“I love the TV business, but no one is looking to hire an overweight, balding senior citizen. I inquired about a part-time radio gig, but pretty much everything is satellite or voice-tracking,” he says.
A survey done by resumebuilder.com finds that 40% of those 55-plus who want to work again have considered switching careers or jobs, either by choice or by necessity. The availability of part-time work, remote work and flexible hours in the current labor market make those attractive and viable options.
“I told my wife, Michelle, that I’ve got to find something to do, something that I don’t look at like a job. There are two golf courses in the community where we live, so I walked down to the clubhouse, which is one mile from my house. I went into the pro shop and said, ‘I’m looking for a job,’” Sherman says. “I turned down the offer of a full-time job, then they called the next day and offered me part-time work as a starter and ranger. My only question was, ‘How soon can I start?’”
Sherman, who was a vice president at Indian Head Bank before transitioning into broadcasting, says he gets paid $10 per hour and all the free golf he wants.
“The money wasn’t going to make me rich, and I don’t play a lot of golf, but it was something to do. I accepted, and the job is a lot of fun. I’m like the official greeter of the golf course. I meet a lot of interesting people and have interesting conversations. I’m outdoors in the sunshine, and even though I’m not much of a hacker, I am working in the sports field,” he says.
Of all the incentives to go back to work, perhaps none is more important than staying connected to others and staying in the game of life.
“It gets me out of the house, and it gives me a purpose,” says Sherman, who is now embarking on his fifth career. “That was the worst part of it,” he adds. “I began to feel like I had no purpose, especially after being so active and working all my life. Before I took this job down here, I started to question what my relevancy was. Now I’m having so much fun.”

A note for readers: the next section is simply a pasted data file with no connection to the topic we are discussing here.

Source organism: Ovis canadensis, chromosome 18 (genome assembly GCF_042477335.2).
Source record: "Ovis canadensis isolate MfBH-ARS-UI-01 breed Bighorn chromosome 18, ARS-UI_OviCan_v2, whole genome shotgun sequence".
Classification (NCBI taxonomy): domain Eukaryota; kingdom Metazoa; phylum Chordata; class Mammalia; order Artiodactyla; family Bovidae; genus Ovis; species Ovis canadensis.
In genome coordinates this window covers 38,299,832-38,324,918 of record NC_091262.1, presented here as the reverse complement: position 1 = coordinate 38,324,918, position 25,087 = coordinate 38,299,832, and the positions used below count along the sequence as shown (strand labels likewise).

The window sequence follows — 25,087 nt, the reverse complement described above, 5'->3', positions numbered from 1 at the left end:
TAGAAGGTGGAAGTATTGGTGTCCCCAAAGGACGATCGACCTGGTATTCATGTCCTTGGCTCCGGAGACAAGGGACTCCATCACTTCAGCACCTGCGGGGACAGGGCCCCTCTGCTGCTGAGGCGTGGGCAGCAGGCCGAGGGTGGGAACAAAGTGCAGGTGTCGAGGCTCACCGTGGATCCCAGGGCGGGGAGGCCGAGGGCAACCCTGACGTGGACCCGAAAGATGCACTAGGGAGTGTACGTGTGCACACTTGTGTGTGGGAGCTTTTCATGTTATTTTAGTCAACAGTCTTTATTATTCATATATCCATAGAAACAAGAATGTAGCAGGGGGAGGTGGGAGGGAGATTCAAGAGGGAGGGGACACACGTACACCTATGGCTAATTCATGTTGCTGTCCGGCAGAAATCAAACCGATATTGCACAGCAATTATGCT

- Maybe you retired but find you’re dissatisfied, or it isn’t financially feasible, and now you want to go back to work. Here are a few tips how to make that U-turn, or if you should.
- Decide if you still have the drive, determination, and physical and mental abilities to succeed in the job.
- Determine if full-time, part-time or working as an independent contractor is best.
- Understand the impact on your taxes and how this will affect your Social Security, pensions and other benefits.
- Evaluate if your competencies and skills, especially regarding technology, are up to date. If not, know what it will take and how much time you’ll need to ramp up.
- Don’t market yourself to employers as a regretful retiree. Instead, key on your qualifications, experience and passion for the job.
- Expand your network and build relationships.
- Know your deal-breakers.
- Most important, be certain this is what you really want.